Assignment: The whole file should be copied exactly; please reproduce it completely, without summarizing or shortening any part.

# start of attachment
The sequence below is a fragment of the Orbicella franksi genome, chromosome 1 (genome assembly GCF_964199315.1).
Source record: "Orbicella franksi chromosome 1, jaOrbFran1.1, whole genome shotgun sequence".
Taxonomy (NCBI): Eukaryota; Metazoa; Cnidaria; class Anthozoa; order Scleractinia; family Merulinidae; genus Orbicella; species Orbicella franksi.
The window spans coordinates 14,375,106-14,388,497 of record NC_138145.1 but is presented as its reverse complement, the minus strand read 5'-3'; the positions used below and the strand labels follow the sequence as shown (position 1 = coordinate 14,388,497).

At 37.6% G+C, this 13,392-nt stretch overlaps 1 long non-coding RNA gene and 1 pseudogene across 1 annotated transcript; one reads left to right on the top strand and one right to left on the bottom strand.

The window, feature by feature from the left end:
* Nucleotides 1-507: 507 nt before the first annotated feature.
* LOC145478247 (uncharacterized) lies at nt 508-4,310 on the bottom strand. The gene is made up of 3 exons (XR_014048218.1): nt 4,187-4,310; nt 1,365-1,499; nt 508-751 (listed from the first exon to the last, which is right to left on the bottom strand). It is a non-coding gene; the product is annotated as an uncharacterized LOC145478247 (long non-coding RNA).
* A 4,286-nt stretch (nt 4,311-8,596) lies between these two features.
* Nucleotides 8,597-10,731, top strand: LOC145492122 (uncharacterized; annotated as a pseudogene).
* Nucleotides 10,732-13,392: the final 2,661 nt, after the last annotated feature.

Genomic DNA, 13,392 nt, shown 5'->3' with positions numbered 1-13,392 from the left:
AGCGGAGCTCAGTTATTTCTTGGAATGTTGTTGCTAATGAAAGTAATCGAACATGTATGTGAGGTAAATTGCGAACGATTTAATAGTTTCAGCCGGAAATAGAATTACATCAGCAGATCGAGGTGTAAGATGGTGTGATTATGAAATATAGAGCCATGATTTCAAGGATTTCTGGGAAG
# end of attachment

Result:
The sequence below is a fragment of the Orbicella franksi genome, chromosome 1 (genome assembly GCF_964199315.1).
Source record: "Orbicella franksi chromosome 1, jaOrbFran1.1, whole genome shotgun sequence".
Taxonomy (NCBI): Eukaryota; Metazoa; Cnidaria; class Anthozoa; order Scleractinia; family Merulinidae; genus Orbicella; species Orbicella franksi.
The window spans coordinates 14,375,106-14,388,497 of record NC_138145.1 but is presented as its reverse complement, the minus strand read 5'-3'; the positions used below and the strand labels follow the sequence as shown (position 1 = coordinate 14,388,497).

At 37.6% G+C, this 13,392-nt stretch overlaps 1 long non-coding RNA gene and 1 pseudogene across 1 annotated transcript; one reads left to right on the top strand and one right to left on the bottom strand.

The window, feature by feature from the left end:
* Nucleotides 1-507: 507 nt before the first annotated feature.
* LOC145478247 (uncharacterized) lies at nt 508-4,310 on the bottom strand. The gene is made up of 3 exons (XR_014048218.1): nt 4,187-4,310; nt 1,365-1,499; nt 508-751 (listed from the first exon to the last, which is right to left on the bottom strand). It is a non-coding gene; the product is annotated as an uncharacterized LOC145478247 (long non-coding RNA).
* A 4,286-nt stretch (nt 4,311-8,596) lies between these two features.
* Nucleotides 8,597-10,731, top strand: LOC145492122 (uncharacterized; annotated as a pseudogene).
* Nucleotides 10,732-13,392: the final 2,661 nt, after the last annotated feature.

Genomic DNA, 13,392 nt, shown 5'->3' with positions numbered 1-13,392 from the left:
AGCGGAGCTCAGTTATTTCTTGGAATGTTGTTGCTAATGAAAGTAATCGAACATGTATGTGAGGTAAATTGCGAACGATTTAATAGTTTCAGCCGGAAATAGAATTACATCAGCAGATCGAGGTGTAAGATGGTGTGATTATGAAATATAGAGCCATGATTTCAAGGATTTCTGGGAAG